- Melissa Maerz
CBS has unveiled its schedule for the 2014-15 season, along with summaries and trailers for its fall offerings. Among the Eye’s upcoming shows: spinoffs for “NCIS” and “CSI”; a Kevin Williamson thriller starring Maggie Q and Dylan McDermott; Matthew Perry’s latest attempt to headline a comedy post-”Friends”; and a procedural from “Breaking Bad” creator Vince Gilligan and “House’s” David Shore.
Check out the summaries and first looks for fall below:
A mystery thriller starring Halle Berry as Molly Woods, a female astronaut trying to reconnect with her family after returning from a year in outer space. Her mystifying experiences in space lead to events that will ultimately change the course of human history.
A comedy about a loud, sports-crazed Boston family whose somewhat athletically challenged son, Ronny, is chosen by his father to be his assistant high school basketball coach, to »
- Laura Prudom
Following the 2014-15 schedule announcement, CBS released the full trailers for its fall slate of new dramas and comedies. Including midseason, the network will debut eight scripted series, six of them dramas: Kevin Williamson's Stalker, starring Maggie Q and Dylan McDermott; Madam Secretary with Tea Leoni; Nick Santora's Scorpion; Battle Creek, from Breaking Bad's Vince Gilligan and David Shore; and two spinoffs, NCIS: New Orleans and CSI: Cyber. Photos: Broadcast TV's New Shows for 2014-15 Season Two comedies will launch during the new season, Matthew Perry's The Odd Couple redo and The McCarthys. Check out the trailers for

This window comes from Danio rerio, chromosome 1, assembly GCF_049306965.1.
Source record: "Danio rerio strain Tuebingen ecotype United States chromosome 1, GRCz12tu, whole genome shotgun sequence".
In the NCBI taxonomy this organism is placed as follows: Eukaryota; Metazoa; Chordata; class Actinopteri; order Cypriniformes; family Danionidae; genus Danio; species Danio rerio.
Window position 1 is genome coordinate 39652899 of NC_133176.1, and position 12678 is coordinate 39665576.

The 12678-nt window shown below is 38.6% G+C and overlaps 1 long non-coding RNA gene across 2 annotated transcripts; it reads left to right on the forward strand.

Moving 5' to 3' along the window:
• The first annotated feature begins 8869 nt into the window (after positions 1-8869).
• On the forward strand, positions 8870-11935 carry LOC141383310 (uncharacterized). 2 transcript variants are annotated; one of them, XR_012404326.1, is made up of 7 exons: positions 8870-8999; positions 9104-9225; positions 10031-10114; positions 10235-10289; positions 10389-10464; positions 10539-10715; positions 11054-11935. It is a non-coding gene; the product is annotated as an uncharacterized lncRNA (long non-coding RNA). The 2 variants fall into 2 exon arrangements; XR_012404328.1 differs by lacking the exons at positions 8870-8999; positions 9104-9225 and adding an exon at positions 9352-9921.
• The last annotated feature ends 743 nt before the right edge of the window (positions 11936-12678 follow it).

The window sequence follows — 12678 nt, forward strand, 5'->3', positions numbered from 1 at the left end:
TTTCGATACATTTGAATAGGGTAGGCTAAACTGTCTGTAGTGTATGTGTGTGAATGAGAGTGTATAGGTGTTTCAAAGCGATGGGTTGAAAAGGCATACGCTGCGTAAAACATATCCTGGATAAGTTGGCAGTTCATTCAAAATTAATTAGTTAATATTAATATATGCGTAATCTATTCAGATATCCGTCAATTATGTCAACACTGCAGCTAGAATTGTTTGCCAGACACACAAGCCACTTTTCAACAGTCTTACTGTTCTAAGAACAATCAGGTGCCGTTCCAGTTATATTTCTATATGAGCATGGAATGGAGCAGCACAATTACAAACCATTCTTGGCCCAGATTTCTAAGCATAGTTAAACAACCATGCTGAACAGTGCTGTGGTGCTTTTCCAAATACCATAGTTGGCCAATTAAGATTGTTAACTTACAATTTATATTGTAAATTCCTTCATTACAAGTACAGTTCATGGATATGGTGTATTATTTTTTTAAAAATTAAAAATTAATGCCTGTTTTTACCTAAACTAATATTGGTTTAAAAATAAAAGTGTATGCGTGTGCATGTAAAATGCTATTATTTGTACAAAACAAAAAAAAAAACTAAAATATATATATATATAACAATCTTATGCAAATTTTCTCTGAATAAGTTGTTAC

- Philiana Ng
CBS said it would launch new editions of its long running ‘NCIS’ and ‘CSI’ franchises, air a final year of “Two and a Half Men” and follow a strategy of airing more original programming throughout the 2014-2015 TV season as it echoed the chorus of TV networks vowing to launch new content throughout the year, not just between May and September.
“We no longer have a midseason,” said Nina Tassler, chairman of CBS Entertainment, during a presentation of the new schedule to reporters Wednesday morning. Instead, she said, CBS intends to launch new series in fall, spring and summer.
Indeed, the network’s fall schedule – which includes four new dramas and a comedy – seems an attempt to mix the return of veteran shows with the need to launch new series to keep viewers surprised and interested.
“We roll out big shows all year long,” she said, noting the success CBS »
- Brian Steinberg
The CSI franchise — which includes the new spinoff CSI: Cyber — moves to Sundays after The Good Wife, and The Big Bang Theory will start off the season on Mondays to help launch fall, according to CBS’ new schedule released today.